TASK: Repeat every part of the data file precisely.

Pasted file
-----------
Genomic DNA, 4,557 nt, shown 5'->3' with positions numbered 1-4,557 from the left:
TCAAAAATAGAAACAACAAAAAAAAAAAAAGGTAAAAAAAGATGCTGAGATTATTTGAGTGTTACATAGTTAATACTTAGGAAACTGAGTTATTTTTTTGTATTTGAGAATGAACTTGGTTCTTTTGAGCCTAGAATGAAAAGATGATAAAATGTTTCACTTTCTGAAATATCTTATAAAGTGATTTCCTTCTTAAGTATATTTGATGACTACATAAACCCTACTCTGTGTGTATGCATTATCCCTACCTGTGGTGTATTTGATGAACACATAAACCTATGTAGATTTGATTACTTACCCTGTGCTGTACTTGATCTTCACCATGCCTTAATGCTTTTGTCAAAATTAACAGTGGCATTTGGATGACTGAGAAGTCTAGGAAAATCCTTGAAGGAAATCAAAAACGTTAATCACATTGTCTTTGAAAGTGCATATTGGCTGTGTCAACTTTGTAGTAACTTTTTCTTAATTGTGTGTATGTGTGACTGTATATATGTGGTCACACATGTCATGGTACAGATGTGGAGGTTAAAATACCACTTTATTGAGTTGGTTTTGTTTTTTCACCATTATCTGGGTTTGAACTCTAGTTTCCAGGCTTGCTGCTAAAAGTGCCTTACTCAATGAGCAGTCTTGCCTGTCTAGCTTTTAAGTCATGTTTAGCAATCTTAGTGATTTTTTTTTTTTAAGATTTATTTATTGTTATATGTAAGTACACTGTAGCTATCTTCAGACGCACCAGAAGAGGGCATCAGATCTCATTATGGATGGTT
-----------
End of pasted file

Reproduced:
Genomic DNA, 4,557 nt, shown 5'->3' with positions numbered 1-4,557 from the left:
TCAAAAATAGAAACAACAAAAAAAAAAAAAGGTAAAAAAAGATGCTGAGATTATTTGAGTGTTACATAGTTAATACTTAGGAAACTGAGTTATTTTTTTGTATTTGAGAATGAACTTGGTTCTTTTGAGCCTAGAATGAAAAGATGATAAAATGTTTCACTTTCTGAAATATCTTATAAAGTGATTTCCTTCTTAAGTATATTTGATGACTACATAAACCCTACTCTGTGTGTATGCATTATCCCTACCTGTGGTGTATTTGATGAACACATAAACCTATGTAGATTTGATTACTTACCCTGTGCTGTACTTGATCTTCACCATGCCTTAATGCTTTTGTCAAAATTAACAGTGGCATTTGGATGACTGAGAAGTCTAGGAAAATCCTTGAAGGAAATCAAAAACGTTAATCACATTGTCTTTGAAAGTGCATATTGGCTGTGTCAACTTTGTAGTAACTTTTTCTTAATTGTGTGTATGTGTGACTGTATATATGTGGTCACACATGTCATGGTACAGATGTGGAGGTTAAAATACCACTTTATTGAGTTGGTTTTGTTTTTTCACCATTATCTGGGTTTGAACTCTAGTTTCCAGGCTTGCTGCTAAAAGTGCCTTACTCAATGAGCAGTCTTGCCTGTCTAGCTTTTAAGTCATGTTTAGCAATCTTAGTGATTTTTTTTTTTTAAGATTTATTTATTGTTATATGTAAGTACACTGTAGCTATCTTCAGACGCACCAGAAGAGGGCATCAGATCTCATTATGGATGGTT